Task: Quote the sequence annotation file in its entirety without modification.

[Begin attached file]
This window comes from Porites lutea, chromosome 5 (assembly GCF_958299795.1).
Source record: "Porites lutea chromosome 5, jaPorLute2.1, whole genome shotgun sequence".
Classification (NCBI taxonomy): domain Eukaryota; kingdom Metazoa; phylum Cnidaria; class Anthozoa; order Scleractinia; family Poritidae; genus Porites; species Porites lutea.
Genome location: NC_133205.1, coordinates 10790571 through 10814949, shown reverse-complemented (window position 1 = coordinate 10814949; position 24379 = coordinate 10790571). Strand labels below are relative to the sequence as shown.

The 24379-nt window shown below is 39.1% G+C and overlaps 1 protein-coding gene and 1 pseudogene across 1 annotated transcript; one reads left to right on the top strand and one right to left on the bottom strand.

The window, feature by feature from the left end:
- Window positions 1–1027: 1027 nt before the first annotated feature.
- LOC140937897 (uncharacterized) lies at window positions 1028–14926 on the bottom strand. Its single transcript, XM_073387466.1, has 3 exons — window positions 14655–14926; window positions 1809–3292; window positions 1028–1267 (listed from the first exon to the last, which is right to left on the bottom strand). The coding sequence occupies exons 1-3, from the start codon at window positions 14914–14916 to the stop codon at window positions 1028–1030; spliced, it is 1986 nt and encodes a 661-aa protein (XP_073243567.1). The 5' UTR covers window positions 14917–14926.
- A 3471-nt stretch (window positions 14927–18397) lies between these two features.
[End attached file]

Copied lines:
This window comes from Porites lutea, chromosome 5 (assembly GCF_958299795.1).
Source record: "Porites lutea chromosome 5, jaPorLute2.1, whole genome shotgun sequence".
Classification (NCBI taxonomy): domain Eukaryota; kingdom Metazoa; phylum Cnidaria; class Anthozoa; order Scleractinia; family Poritidae; genus Porites; species Porites lutea.
Genome location: NC_133205.1, coordinates 10790571 through 10814949, shown reverse-complemented (window position 1 = coordinate 10814949; position 24379 = coordinate 10790571). Strand labels below are relative to the sequence as shown.

The 24379-nt window shown below is 39.1% G+C and overlaps 1 protein-coding gene and 1 pseudogene across 1 annotated transcript; one reads left to right on the top strand and one right to left on the bottom strand.

The window, feature by feature from the left end:
- Window positions 1–1027: 1027 nt before the first annotated feature.
- LOC140937897 (uncharacterized) lies at window positions 1028–14926 on the bottom strand. Its single transcript, XM_073387466.1, has 3 exons — window positions 14655–14926; window positions 1809–3292; window positions 1028–1267 (listed from the first exon to the last, which is right to left on the bottom strand). The coding sequence occupies exons 1-3, from the start codon at window positions 14914–14916 to the stop codon at window positions 1028–1030; spliced, it is 1986 nt and encodes a 661-aa protein (XP_073243567.1). The 5' UTR covers window positions 14917–14926.
- A 3471-nt stretch (window positions 14927–18397) lies between these two features.